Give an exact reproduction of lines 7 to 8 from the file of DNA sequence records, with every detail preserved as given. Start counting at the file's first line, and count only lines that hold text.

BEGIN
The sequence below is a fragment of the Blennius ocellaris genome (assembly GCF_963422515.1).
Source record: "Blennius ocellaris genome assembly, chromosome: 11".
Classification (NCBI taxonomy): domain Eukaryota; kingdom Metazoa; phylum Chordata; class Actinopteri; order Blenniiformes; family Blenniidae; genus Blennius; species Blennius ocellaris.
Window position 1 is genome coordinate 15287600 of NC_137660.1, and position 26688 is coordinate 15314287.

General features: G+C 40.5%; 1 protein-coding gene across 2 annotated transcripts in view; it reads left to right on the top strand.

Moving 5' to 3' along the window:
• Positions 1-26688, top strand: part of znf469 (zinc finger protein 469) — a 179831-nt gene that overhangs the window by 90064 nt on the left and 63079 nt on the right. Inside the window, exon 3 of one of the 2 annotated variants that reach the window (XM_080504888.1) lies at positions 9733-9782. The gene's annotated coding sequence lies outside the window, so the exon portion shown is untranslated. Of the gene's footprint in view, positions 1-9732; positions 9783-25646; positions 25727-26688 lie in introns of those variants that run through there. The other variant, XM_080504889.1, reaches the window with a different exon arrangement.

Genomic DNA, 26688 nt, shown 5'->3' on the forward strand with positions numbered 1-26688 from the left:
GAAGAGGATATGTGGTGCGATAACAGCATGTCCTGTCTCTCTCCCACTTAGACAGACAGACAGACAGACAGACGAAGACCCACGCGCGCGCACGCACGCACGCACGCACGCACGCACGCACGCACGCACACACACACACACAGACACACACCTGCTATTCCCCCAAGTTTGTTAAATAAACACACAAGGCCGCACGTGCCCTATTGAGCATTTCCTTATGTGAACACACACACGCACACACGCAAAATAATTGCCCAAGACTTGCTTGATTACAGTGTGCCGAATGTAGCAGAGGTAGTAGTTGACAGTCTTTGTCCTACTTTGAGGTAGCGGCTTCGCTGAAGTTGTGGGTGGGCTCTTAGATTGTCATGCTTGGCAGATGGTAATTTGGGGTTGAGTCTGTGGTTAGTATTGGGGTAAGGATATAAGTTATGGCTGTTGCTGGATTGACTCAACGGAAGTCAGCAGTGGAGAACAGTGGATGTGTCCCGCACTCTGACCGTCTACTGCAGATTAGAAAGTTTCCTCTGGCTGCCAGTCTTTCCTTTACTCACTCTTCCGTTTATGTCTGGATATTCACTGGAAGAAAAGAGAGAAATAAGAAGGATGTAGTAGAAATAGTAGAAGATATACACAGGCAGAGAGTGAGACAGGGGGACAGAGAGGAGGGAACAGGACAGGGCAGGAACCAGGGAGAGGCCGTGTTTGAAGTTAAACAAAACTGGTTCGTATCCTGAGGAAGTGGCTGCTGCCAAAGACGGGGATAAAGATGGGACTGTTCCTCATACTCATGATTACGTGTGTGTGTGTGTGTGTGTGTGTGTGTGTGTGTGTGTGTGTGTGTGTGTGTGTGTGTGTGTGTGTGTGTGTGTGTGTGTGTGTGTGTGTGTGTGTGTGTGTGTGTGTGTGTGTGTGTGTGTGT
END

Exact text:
• Positions 1-26688, top strand: part of znf469 (zinc finger protein 469) — a 179831-nt gene that overhangs the window by 90064 nt on the left and 63079 nt on the right. Inside the window, exon 3 of one of the 2 annotated variants that reach the window (XM_080504888.1) lies at positions 9733-9782. The gene's annotated coding sequence lies outside the window, so the exon portion shown is untranslated. Of the gene's footprint in view, positions 1-9732; positions 9783-25646; positions 25727-26688 lie in introns of those variants that run through there. The other variant, XM_080504889.1, reaches the window with a different exon arrangement.

Genomic DNA, 26688 nt, shown 5'->3' on the forward strand with positions numbered 1-26688 from the left: